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Sermon: The Power and Grace of Christmas

December 30, 2018

Sermon.12.30.18

St. Paul’s Episcopal – Brookings

Fr. Larry Ort

Isaiah 61.10 -62.3; Psalm 147; Galatians 3.23-25; 4.4-7; John 1.1-18

 

Christmas! “And the Word became flesh and lived among us, and we have seen his glory, the glory as of a father's only son, full of grace and truth” (John 1.14; NRSV). We have noted before that this is variously translated as “pitched his tent among us,” or as “dwelt among us.” One modern translation, The Message, uses the phrase “moved into the neighborhood” (Karoline Lewis: http://www.workingpreacher.org/preaching.aspx?commentary_id=2303). I like some of the connotations associated with “moved into the neighborhood.” It calls to mind the old lament, “There goes the neighborhood.”

After all, Jesus was born in a manger and there was some question as to his parentage. He never bought a home, and the last few years of his life, he was an itinerant teacher wandering from place to place, living hand to mouth. He didn’t hold a decent job! John captured these concerns, although I suspect at a deeper level, when he wrote, “He came to what was his own, and his own people did not accept him” (John 1.7; NRSV). Yes, the ecclesiastical and city fathers feared what might happen to the neighborhood. Before Jesus came and turned over the tables, the sacrificial business was doing great. Profits were good. We might say that the neighborhood was the neighborhood of Law.

But what about this Law? What was the nature of one’s relationship to the Law? In his letter to the Galatians, Paul wrote, “Now before faith came, we were imprisoned and guarded under the law until faith would be revealed. Therefore, the law was our disciplinarian until Christ came, so that we might be justified by faith. But now that faith has come, we are no longer subject to a disciplinarian” (Galatians 3.23-25; NRSV). And John reminds us, “The law indeed was given through Moses; grace and truth came through Jesus Christ” (John 1.17; NRSV).

The law was given to Moses shortly after God had delivered the Hebrews from Pharaoh’s oppression. God had saved the Hebrews; adherence to the law was to be a sign that the Hebrews were God’s people. When they failed to observe the law, they were to seek restoration of their relationship to God through a system of sacrifices. As Scott Hoezee points out, “Keeping the Law . . . had come to be the defining mark of a true believer. . . . [But] keeping the Law peerlessly slowly on morphed from a SIGN that you were a true believer into the WAY you become a true believer” (Scott Hoezee: https://cep.calvinseminary.edu/sermon-starters/proper-7c/?type=lectionary_epistle).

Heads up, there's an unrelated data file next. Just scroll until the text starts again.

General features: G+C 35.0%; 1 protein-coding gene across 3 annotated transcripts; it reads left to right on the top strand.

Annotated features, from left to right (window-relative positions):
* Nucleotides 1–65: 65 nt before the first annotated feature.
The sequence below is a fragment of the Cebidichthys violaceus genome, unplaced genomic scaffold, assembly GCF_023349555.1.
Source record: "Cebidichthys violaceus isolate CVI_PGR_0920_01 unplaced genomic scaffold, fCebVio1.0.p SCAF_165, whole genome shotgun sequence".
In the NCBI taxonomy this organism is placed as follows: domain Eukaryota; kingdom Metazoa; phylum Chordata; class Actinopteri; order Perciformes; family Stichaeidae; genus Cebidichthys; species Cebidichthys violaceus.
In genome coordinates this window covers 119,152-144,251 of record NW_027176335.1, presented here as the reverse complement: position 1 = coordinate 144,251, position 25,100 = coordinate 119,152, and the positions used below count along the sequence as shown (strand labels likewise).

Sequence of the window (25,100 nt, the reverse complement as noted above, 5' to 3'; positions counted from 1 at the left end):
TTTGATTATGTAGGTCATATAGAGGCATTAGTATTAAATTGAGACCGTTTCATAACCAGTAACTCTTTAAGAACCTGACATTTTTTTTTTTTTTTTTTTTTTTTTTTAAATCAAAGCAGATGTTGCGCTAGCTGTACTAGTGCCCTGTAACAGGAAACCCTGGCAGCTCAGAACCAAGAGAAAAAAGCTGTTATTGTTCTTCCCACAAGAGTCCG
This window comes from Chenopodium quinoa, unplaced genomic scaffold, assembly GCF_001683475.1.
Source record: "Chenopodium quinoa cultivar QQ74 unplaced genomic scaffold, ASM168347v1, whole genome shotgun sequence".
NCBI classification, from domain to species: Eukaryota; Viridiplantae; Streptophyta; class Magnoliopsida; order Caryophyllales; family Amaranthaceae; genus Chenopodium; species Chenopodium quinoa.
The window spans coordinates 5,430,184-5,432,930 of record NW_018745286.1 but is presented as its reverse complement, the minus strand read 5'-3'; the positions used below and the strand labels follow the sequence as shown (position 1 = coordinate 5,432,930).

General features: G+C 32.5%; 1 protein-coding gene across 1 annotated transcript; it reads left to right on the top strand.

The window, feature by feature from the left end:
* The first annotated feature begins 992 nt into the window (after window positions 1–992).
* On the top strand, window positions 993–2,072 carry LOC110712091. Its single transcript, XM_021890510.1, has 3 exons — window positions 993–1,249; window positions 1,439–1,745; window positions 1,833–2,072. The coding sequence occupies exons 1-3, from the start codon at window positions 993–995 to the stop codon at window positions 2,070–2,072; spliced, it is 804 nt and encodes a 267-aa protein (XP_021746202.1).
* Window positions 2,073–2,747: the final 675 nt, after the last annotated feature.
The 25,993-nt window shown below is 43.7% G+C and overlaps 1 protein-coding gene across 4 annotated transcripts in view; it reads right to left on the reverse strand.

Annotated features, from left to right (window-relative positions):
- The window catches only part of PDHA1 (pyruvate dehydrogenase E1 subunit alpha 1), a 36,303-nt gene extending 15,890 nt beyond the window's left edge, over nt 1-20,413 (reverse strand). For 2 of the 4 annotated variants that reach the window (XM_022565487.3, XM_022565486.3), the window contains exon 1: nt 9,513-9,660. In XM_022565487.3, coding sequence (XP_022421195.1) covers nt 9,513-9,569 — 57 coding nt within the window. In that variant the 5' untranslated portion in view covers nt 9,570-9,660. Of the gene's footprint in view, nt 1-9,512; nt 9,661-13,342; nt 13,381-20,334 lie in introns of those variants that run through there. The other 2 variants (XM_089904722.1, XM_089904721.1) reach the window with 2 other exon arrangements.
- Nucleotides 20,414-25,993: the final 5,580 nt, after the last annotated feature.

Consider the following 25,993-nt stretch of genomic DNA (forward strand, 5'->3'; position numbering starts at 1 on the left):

As humans, we desire to be in control. It was only natural that we would come to interpret observance of the Law to be the means of salvation rather than a sign of salvation. And of course, the better one keeps the Law, the more pride one possesses. We see this in the actions of the Scribes and the Pharisees. In Luke 18 we read of the Pharisees, standing by himself, who prayed, “God, I thank you that I am not like other people: thieves, rogues, adulterers, or even like this tax collector. I fast twice a week; I give a tenth of all my income” (Vs. 11-12; NRSV). In contrast, the poor tax collector beat his breast and prayed, “God, be merciful to me, a sinner” (Luke 18. 13; NRSV).

We still encounter the idea that one can attain righteousness through one’s own good works – through keeping God’s law, by caring for one’s neighbor. Yet, try as we might, it is not within our power to observe the letter of the Law. Despite all our good works, we are incapable of fully loving God and our neighbor.

John reminds us that our salvation does not come through our own will or power, but through God’s power: “But to all who received him [Christ, the Word], who believed in his name, he gave power to become children of God, who were born, not of blood or of the will of the flesh or the will of man, but of God” (John 1.12-13; NRSV). We are born of God and it is only through God’s power that we can be born of the Spirit.